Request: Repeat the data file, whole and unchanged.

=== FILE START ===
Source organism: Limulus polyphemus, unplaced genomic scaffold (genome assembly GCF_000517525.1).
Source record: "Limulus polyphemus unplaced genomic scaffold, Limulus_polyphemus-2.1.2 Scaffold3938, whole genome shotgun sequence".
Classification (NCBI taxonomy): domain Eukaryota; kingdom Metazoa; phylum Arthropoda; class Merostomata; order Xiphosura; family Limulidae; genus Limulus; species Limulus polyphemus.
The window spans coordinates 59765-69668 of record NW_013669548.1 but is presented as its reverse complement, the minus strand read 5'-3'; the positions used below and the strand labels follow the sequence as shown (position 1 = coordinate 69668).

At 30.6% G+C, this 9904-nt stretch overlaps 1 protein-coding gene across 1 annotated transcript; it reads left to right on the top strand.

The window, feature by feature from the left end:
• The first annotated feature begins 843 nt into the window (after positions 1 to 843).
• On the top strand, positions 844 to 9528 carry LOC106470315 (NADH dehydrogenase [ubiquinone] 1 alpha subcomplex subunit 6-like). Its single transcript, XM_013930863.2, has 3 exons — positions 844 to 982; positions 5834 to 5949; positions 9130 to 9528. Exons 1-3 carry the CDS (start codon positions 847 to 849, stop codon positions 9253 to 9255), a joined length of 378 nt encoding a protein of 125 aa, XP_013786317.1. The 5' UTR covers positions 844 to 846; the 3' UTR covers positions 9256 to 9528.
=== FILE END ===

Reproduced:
Source organism: Limulus polyphemus, unplaced genomic scaffold (genome assembly GCF_000517525.1).
Source record: "Limulus polyphemus unplaced genomic scaffold, Limulus_polyphemus-2.1.2 Scaffold3938, whole genome shotgun sequence".
Classification (NCBI taxonomy): domain Eukaryota; kingdom Metazoa; phylum Arthropoda; class Merostomata; order Xiphosura; family Limulidae; genus Limulus; species Limulus polyphemus.
The window spans coordinates 59765-69668 of record NW_013669548.1 but is presented as its reverse complement, the minus strand read 5'-3'; the positions used below and the strand labels follow the sequence as shown (position 1 = coordinate 69668).

At 30.6% G+C, this 9904-nt stretch overlaps 1 protein-coding gene across 1 annotated transcript; it reads left to right on the top strand.

The window, feature by feature from the left end:
• The first annotated feature begins 843 nt into the window (after positions 1 to 843).
• On the top strand, positions 844 to 9528 carry LOC106470315 (NADH dehydrogenase [ubiquinone] 1 alpha subcomplex subunit 6-like). Its single transcript, XM_013930863.2, has 3 exons — positions 844 to 982; positions 5834 to 5949; positions 9130 to 9528. Exons 1-3 carry the CDS (start codon positions 847 to 849, stop codon positions 9253 to 9255), a joined length of 378 nt encoding a protein of 125 aa, XP_013786317.1. The 5' UTR covers positions 844 to 846; the 3' UTR covers positions 9256 to 9528.